MR1 functions similarly to HLA in terms of scanning and recognising cancer cells, but one big difference is that, unlike HLA, it doesn't vary in the human population – which means it could potentially form the basis of a T-cell therapy that works for a much broader range of people (in theory, at least).
For the first time in Italy, two children with hereditary retinal dystrophy, of 8- and 9-years of age, have been treated with gene therapy at the Eye Clinic of the University of Campania "Luigi Vanvitelli"of Naples in collaboration with Novartis. The innovative therapy for hereditary retinal dystrophy, devised in Naples 12 years ago in collaboration with the Telethon Foundation and the Children's Hospital of Philadelphia, is approved at European level and is now awaiting AIFA approval. This gene therapy, which consists in correcting the genetic defect underlying the disease, is administered through surgery by injecting the drug directly into the retina, and has allowed the two treated children, that had severely impaired vision from birth due to the pathology, to regain their vision.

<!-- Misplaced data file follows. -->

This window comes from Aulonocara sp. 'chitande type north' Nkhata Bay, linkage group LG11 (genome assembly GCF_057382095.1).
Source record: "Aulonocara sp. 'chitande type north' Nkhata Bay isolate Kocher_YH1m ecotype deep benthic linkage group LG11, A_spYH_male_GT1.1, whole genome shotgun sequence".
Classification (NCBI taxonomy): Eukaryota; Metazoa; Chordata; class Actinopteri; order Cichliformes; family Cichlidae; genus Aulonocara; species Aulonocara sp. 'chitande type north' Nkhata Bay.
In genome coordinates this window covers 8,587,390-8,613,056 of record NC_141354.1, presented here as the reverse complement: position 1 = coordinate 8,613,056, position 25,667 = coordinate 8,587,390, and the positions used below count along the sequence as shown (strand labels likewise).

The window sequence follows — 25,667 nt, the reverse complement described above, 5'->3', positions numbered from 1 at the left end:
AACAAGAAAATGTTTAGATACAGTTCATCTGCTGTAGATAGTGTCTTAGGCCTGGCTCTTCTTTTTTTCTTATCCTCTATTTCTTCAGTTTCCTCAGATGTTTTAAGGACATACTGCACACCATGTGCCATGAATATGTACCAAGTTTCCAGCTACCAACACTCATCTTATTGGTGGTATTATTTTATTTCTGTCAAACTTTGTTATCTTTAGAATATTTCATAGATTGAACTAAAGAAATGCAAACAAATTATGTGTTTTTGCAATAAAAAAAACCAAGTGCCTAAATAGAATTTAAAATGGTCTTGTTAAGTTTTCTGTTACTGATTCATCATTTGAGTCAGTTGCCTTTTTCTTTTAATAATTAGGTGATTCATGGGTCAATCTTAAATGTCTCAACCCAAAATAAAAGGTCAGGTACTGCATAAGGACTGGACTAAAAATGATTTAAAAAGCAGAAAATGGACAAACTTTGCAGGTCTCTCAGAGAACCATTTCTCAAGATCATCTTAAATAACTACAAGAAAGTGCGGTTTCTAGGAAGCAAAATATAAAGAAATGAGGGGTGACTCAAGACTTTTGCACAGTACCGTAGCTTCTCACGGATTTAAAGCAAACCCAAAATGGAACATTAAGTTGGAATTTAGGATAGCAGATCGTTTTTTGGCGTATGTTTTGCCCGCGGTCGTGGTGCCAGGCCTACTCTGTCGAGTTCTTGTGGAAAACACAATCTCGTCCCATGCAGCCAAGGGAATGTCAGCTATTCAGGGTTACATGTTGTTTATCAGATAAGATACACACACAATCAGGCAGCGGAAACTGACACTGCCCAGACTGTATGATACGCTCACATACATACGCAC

Patients with relapsed or refractory mantle cell lymphoma from prior therapies may benefit greatly from treatment with anti-CD19 KTE-X19 CAR T cells. The results of an interim analysis of the phase 2 ZUMA-2 study, presented in Orlando at the 61st Congress of the American Society of Hematology (ASH) demonstrated that after a single infusion of these CAR Ts, 93% of patients responded to treatment and 67% received a complete response.
Janssen, a Johnson & Johnson pharmaceutical company, presented the Phase 1b/II Cartitude-1 study, conducted in 29 patients with relapsed or refractory multiple myeloma to evaluate the efficacy of a Car-T therapy targeting B-cell maturation antigen (BCMA). The 'enhanced' immunotherapy that exploits the reworked T cells to better target the tumor allows a therapeutic response to be achieved in 100% of cases, with a very good or better response in 86% of patients and partial in 14%. The anti-Bcma Car-T therapy allowed 27 of 29 patients to be free from disease progression at the 6-month follow-up.